Having said all this, I’ll restate the manta I have being seeing on Twitter and various social media- “In Kathleen Kennedy We Trust”. She’s two for two with me, most likely gonna be three for three in December. I trust her creative vision and decision making, so if JJ is her guy, I’m with her!
Mark: I’m more than a little dismayed. I’ve written on here before that The Force Awakens was my Phantom Menace Moment – the first time I left a Star Wars movie feeling disappointed and actually quite deflated. I came to appreciate it on repeat viewings, to the point that the good hugely outweighs the bad, and I can now sit and watch it and have a great time. I was happy, though, that Lucasfilm seemed to have left the Abrams take on Star Wars behind, and were moving it into areas that appealed to me more as a fan. So much for that.
The one shining light, though – the thing that gives me hope – is that he gave us Rey. The sheer joy of watching that character, and the performance Abrams elicited from Daisy Ridley, is still the thing that keeps bringing me back to that film. What appealed to Abrams and convinced him to take on the project was the opportunity to tell the origin story for a female Jedi, and that counts for something. He did it without objectifying her (remarkably, given Star Trek Into Darkness), or making her gender a running gag for the other characters to comment on – she was simply a great Star Wars hero, and he handled her perfectly. As her creator, he’ll want to do right by both the character and the actress, and give her the finale she deserves. And that’s the most important thing the movie has to get right.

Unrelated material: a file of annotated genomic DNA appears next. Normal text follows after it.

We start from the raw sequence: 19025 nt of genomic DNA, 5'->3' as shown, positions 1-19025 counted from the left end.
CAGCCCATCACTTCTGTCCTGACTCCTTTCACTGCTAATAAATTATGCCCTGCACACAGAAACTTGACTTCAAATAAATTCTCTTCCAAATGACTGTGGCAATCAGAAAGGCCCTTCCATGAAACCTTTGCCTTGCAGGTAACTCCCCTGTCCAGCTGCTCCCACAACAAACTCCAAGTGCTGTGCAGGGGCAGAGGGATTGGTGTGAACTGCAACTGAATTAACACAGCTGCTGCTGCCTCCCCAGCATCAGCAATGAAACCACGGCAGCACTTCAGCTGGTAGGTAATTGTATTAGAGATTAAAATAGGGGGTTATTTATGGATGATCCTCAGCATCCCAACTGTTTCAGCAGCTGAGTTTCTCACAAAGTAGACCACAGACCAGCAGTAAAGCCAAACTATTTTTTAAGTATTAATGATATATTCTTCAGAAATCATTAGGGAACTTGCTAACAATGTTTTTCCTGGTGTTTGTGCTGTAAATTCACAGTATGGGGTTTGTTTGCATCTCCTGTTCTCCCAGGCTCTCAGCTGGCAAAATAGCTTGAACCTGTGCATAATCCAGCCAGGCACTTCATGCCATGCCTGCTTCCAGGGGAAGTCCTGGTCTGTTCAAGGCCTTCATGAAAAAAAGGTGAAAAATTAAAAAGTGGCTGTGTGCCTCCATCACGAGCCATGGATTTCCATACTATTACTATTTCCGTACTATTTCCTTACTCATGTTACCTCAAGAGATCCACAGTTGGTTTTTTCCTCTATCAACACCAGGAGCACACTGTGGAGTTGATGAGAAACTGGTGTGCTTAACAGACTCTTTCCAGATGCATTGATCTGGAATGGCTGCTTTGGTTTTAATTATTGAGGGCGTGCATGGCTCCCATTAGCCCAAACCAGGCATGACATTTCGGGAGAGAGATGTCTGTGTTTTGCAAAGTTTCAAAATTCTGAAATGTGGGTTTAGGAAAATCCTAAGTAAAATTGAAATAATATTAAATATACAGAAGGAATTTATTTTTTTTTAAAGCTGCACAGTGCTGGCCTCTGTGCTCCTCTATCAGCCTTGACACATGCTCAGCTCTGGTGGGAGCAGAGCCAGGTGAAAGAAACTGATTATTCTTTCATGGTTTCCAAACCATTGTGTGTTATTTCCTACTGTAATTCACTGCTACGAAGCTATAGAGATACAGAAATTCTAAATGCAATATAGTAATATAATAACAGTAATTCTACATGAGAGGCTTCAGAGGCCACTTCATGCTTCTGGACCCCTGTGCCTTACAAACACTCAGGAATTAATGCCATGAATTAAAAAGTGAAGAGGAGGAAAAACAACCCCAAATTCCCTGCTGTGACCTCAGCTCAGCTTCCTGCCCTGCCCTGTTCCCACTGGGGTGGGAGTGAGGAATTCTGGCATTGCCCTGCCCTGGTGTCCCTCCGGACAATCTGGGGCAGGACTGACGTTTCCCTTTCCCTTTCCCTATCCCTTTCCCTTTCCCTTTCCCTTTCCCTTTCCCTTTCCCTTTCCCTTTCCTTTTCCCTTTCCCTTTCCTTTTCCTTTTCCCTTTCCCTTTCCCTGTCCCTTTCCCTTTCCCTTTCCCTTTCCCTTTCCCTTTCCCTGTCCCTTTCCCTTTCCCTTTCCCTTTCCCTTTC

And of course, his great redeeming feature is that he’s not Colin Trevorrow. I’m still nursing the emotional scars of my experience watching Jurassic World, so if you’d told me two weeks ago that Trevorrow would be out and Abrams in, I’d have taken that.